One Morning In August

For the first time in four years, Alfie woke of his own accord. Some of the others were already up, moving around...some still slept. Alfie peered through the gap where the shutter didn't quite meet the window sill. "Everybody's gone!"

A small crowd gathered.

"What do you mean...gone?"

"You're pulling my leg!"

"What the bleedin' hell's happened?"

Cautiously, they opened the door. The area was deserted and silent. To all intents and purposes, the place had been abandoned. Bewildered men appeared from the other huts, looking at each other incredulously before instinctively huddling in the center of the compound. They were unsure what to do next and wondered if they should do anything at all. The hush was eerie.

They squinted at the guard houses situated at the four corners of the yard overlooking the barbed wire fence. They were empty. No stern, expressionless faces stared down from the superior rifles signalled warnings as fingers hovered threateningly over triggers.!

"Take a gander over there, cobber," said one of the few surviving Australians. "The bloody gate's been left unlocked!"

Rumors spread like wildfire.

"It's a trick."

"They want us to make a run for it..."

"...So they can pick us off like sitting ducks."

"They can't do that," said a former tail-gunner, the only airman in the group. "It's our right and duty to attempt an escape!"

Alfie chuckled skeptically. "Like it was our right to get those Red Cross parcels they never gave us. Tell you what, fly-boy, you go first and we'll be right behind you!" The airman took a step, then hesitated.

"Thought so," said Alfie. "Don't know about the rest of you, but I wouldn't have a clue where to go even if it was safe on the other side of that fence."

"So what are we going to do?" someone asked. "Just stay here?"

Nobody answered.

The men gravitated toward mates with whom they'd shared hopes and fears...bed and board, such as it was...and even a few laughs or maybe tears. They felt lost and glanced furtively beyond the wire. How many nights, after lights-out, had they told each other they'd jump at the chance of freedom? Well, there it was now for the taking. What had happened to all their big talk?

Alfie was the first to hear the roar of plane engines which sent everyone scurrying for cover. Huge oil drums suspended from parachutes fell from the sky, spinning uncontrollably. One crashed through the roof of a hut, crushing the life out of men who had weathered grenades, machine gun fire, snipers and four years of harsh treatment. Alfie was not among them.

The men rushed to see what was inside the barrels. They grabbed at the boots, regardless of size, and ripped off the worn strips of sacking covering their feet. Whether the boots fit or not, they kept them on...hanging two or three extra pairs around their necks for good measure.

They dug deep to ferret out the cans of beef stew and tinned fruit, filling their arms with as much as they could carry. They didn't question the bounty. For the moment, the mere fact it had dropped like manna from heaven was sufficient.

"There's no bleedin' tin opener," announced Alfie, but the men refused to be deterred. Sitting cross-legged in the dirt, they hammered with sharp pebbles until the metal punctured, sucking hungrily at the meaty gravy and sweet juice. A few immediately became sick, their stomachs rebelling after years of small daily portions consisting of little more than rice and a mouthful of murky cabbage water.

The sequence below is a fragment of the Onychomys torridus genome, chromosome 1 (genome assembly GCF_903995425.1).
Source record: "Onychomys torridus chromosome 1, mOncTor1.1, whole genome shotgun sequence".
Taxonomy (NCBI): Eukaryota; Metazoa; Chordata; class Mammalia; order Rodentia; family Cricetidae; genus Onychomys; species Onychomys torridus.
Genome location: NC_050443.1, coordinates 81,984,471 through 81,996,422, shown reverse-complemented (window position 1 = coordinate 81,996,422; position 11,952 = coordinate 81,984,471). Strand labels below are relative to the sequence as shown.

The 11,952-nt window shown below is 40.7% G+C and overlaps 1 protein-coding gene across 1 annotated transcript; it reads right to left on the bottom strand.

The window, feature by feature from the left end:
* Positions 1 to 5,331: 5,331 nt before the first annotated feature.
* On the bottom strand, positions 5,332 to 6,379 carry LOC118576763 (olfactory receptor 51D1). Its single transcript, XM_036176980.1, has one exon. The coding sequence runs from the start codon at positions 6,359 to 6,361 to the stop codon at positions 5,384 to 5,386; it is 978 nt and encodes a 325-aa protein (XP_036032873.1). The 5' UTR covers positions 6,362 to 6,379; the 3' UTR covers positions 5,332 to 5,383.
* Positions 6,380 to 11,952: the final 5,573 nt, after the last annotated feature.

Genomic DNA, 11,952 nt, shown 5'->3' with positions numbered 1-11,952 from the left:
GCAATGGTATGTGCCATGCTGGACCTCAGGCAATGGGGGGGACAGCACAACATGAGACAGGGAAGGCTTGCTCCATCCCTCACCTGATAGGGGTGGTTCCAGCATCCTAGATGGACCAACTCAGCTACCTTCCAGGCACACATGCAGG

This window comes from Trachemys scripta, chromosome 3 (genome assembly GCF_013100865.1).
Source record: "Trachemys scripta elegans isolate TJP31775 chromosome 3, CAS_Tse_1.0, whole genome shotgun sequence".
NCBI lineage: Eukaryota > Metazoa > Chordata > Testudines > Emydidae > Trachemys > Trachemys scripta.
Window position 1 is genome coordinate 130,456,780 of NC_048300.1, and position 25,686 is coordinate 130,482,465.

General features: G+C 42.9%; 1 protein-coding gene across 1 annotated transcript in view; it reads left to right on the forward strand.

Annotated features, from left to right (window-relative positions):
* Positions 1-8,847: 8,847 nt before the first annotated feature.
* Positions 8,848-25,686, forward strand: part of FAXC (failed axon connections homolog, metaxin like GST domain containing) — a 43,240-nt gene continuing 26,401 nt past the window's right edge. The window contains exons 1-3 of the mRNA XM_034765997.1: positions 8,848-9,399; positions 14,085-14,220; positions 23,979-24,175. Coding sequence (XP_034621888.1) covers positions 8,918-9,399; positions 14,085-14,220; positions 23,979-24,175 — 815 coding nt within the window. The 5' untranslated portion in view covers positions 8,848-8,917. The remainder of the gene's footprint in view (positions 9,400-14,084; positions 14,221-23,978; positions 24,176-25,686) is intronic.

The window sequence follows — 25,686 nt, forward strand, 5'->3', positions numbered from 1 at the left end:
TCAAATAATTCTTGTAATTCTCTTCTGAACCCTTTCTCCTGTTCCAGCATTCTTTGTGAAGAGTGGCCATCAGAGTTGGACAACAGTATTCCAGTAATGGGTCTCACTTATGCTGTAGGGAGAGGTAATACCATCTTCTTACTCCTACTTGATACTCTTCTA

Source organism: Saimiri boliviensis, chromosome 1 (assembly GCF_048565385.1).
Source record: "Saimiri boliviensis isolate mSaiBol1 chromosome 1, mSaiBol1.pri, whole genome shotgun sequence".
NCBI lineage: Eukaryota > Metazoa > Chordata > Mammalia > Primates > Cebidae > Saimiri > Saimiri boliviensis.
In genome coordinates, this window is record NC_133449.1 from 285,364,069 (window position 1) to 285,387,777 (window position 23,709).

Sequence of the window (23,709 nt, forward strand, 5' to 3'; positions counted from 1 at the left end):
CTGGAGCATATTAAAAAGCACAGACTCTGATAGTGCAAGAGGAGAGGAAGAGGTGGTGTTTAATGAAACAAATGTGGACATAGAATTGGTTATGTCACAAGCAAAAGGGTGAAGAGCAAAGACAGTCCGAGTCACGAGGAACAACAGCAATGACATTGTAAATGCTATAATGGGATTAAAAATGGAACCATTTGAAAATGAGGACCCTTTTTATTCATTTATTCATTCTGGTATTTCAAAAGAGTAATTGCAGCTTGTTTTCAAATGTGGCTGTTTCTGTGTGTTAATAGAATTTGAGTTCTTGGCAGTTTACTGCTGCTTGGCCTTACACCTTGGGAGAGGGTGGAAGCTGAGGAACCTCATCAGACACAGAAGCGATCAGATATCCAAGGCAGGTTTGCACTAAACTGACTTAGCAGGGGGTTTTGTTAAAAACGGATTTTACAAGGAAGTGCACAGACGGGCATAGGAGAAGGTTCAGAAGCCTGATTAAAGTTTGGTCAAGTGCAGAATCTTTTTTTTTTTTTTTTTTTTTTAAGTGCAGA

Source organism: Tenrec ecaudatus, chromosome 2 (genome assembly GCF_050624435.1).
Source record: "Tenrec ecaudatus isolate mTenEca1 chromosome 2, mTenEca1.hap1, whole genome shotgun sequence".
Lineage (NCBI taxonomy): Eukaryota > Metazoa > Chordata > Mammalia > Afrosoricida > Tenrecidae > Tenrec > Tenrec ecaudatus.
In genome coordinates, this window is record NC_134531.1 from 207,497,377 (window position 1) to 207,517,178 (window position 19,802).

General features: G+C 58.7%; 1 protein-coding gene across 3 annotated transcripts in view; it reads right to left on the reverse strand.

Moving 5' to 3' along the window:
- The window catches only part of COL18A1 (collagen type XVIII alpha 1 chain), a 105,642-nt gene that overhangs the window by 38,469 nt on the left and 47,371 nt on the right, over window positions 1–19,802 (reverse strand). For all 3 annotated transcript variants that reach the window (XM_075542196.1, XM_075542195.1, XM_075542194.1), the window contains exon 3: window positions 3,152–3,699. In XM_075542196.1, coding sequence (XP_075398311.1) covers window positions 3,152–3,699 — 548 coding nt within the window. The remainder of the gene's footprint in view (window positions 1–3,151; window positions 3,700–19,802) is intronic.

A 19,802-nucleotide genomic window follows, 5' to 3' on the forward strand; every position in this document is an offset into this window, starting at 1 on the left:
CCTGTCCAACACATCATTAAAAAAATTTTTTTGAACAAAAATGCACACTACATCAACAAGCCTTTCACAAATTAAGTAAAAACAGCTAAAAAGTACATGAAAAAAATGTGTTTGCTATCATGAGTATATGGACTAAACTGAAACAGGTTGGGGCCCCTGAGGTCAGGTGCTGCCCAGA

The arrival of a fleet of tarpaulin-covered trucks created suspicion and a wave of alarm. One red-headed man known, for obvious reasons, as "Ginger" hurled his cling peaches across the compound. "What's this?" he asked accusingly. "The condemned bloke's last meal?"

Along with the rest, Alfie struggled to his feet and stood proud as he could in his newly-acquired spit-polished boots, determined to put on a brave show.

"It's over, fellas," called a cheerful voice. "Hirohito's thrown in the towel...not that he could do much else after we blew Hiroshima and Nagasaki outta the water...and the good ole Ruskies have kicked the hell outta Manchuria. We're taking you home, boys!"

Alfie stared. "Stone the crows," he muttered. "Yanks!"

The liberators grinned at the boots and guarded hordes of food. "Jeez," they said. "Pitch 'em! We'll get you ones that fit and soon, you'll have all the steak and potatoes you can eat!" The men backed away and shook their heads, refusing to relinquish what was far too precious.

"Leave 'em be," instructed a seasoned Sergeant, noticing the panicked eyes. "It'll take time."

"Oy, Alfie," hollered Ginger from the front of the loaded truck which plowed through the fence, flattening it like a pancake. "Nag's Head, King's Road, next Saturday night. Alright mate? I'll treat you to a pint!" Both he and Alfie were Londoners.

Alfie let the tarpaulin drop. He didn't need a final look at something he'd probably never forget anyway. He took the cigarette offered by a young American squaddie. "Keep the pack," said the corporal, dropping it into Alfie's lap, along with a lighter emblazoned with the Stars and Stripes.

"Gone deaf or something, Alfie?" yelled Ginger.

"No," Alfie bellowed. "I ain't deaf...just mullin' the invite over." He gave the thumbs-up. "Be there with bells on, as long as you're buying!"

It felt weird to make a decision again...but maybe that's what freedom was really all about. The liberty to choose whether or not to do something.

Alfie leaned back as the smoke burned into his lungs. It tasted good. He imagined a nice pint would taste even better.

It had been a long time.

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